These subjects are horizontal and cross-sectional in nature and linked with several administrative branches and operations. The themes related to them and their role in the NAOF’s operations are only beginning to take shape. It is particularly important to identify the NAOF’s special role in relation to other organizations and actors working with the same themes. To be able to clarify the division of labour and the status picture, we must interact and cooperate actively with our national and international stakeholders.
The key focus areas are a uniform Government, the implementation of SDGs, the state’s employer policy, and the quality of legislation. These issues will be examined from the perspectives of, for example, the steering systems, the implementation of the Government Programme, the reforms of central government, the structural reforms and experiments in public administration, and the reorganization of operations. As regards sustainable development, we will pay special attention to the implementation of the goals of the UN’s 2030 Agenda and the national sustainable development goals, as well as their different dimensions of sustainability.
We will monitor the legislative projects of the government term and the reform and development of the legislative process from the perspective of the quality of legislation. We will also examine the quality of the knowledge base of legislation, the functioning of legislation in the implementation of the goals of the different policy areas, and the transparency of legislative drafting.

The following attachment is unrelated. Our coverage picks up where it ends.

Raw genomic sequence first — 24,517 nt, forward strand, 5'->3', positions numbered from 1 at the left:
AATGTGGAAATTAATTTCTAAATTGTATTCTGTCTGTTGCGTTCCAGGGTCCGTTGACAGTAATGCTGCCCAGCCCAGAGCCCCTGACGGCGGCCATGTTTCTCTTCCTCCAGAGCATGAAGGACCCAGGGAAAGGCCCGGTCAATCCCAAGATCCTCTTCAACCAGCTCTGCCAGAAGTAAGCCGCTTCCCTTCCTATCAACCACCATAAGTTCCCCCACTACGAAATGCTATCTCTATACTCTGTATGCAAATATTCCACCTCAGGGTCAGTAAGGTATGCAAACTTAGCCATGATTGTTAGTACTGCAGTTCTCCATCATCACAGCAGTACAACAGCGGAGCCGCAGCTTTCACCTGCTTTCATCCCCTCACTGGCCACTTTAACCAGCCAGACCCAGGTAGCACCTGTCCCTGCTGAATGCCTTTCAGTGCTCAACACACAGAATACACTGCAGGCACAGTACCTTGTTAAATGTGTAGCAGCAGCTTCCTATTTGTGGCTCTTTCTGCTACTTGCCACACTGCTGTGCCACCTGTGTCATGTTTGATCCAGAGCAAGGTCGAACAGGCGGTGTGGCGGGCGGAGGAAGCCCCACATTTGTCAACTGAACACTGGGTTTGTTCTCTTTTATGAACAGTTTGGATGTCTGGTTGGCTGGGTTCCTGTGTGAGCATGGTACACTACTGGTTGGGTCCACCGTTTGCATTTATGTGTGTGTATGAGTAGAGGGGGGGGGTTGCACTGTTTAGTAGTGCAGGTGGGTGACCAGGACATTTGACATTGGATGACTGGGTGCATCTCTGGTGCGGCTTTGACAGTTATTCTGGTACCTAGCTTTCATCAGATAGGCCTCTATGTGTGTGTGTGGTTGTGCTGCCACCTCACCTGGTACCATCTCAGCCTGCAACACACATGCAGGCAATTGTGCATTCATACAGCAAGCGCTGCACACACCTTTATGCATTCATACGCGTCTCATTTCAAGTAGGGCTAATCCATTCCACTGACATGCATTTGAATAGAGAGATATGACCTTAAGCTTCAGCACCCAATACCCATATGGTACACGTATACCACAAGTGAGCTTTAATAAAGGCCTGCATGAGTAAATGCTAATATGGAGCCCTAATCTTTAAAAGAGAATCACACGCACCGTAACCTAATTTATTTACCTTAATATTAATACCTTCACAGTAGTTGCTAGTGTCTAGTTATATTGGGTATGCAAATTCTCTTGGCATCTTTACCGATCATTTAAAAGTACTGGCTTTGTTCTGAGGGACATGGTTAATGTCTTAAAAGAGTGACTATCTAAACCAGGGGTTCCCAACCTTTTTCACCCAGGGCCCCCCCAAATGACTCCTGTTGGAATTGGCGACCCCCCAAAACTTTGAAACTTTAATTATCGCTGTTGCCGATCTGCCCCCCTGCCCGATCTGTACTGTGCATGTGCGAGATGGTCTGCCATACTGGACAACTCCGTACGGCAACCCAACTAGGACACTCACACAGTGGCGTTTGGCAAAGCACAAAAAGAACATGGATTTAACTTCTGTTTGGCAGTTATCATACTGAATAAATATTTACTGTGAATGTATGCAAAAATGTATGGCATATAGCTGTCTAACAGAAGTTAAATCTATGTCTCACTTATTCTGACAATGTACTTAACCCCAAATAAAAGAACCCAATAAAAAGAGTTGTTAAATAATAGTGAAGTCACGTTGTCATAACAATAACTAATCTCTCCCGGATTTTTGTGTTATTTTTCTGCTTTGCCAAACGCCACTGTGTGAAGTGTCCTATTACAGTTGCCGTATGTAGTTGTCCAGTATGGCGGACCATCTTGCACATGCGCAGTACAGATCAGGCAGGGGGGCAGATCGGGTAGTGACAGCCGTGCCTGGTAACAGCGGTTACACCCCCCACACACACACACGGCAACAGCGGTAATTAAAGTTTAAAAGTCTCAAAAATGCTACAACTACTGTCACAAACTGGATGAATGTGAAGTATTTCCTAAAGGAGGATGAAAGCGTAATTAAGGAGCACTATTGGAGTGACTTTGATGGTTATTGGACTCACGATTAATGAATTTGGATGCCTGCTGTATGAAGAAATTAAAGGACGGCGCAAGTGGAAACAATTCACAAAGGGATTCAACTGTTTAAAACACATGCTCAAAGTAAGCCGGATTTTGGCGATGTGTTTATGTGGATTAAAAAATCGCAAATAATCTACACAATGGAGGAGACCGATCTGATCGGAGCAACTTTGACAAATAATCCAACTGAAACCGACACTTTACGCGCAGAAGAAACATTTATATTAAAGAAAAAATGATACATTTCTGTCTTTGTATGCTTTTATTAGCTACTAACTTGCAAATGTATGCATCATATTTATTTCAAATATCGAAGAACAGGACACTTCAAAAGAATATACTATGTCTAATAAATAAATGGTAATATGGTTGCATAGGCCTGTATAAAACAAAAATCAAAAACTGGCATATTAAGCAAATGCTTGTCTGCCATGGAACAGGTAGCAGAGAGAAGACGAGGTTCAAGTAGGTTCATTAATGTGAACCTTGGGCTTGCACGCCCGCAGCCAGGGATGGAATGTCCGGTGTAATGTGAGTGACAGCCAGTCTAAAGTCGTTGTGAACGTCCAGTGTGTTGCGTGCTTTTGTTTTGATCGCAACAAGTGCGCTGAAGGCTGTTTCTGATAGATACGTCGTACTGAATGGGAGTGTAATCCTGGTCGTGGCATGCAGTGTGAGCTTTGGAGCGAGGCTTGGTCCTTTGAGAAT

The themes of Sustainable Governance and Public Administration are highly topical and strongly linked with, for example, the objectives and measures included in the Government Programmes of Marin and Rinne. One of the key tasks in 2020 is to outline the focus areas of the coming years within Sustainable Governance and Public Administration, as well as available alternatives, and on the basis of them, to draw up a concrete preliminary action plan for 2020–2022 with audit topics and other measures. Another key task is to provide information on topical issues related to the area by analysing and combining previously produced audit and other information.
The issues will be approached through political coherence review and phenomenon-based review of the budget.
Implementation of sustainable development
Sustainable development perspectives, particularly those of the UN’s 2030 Agenda and the national goals, will be linked to the NAOF’s work. The national SDGs of Finland are specified in the Society’s Commitment to Sustainable Development, issued by the Finnish National Commission on Sustainable Development. The Government will outline its measures in its report in the first half of 2020. The previous report had two focus areas: carbon neutral and resource smart Finland, and equal and competent Finland.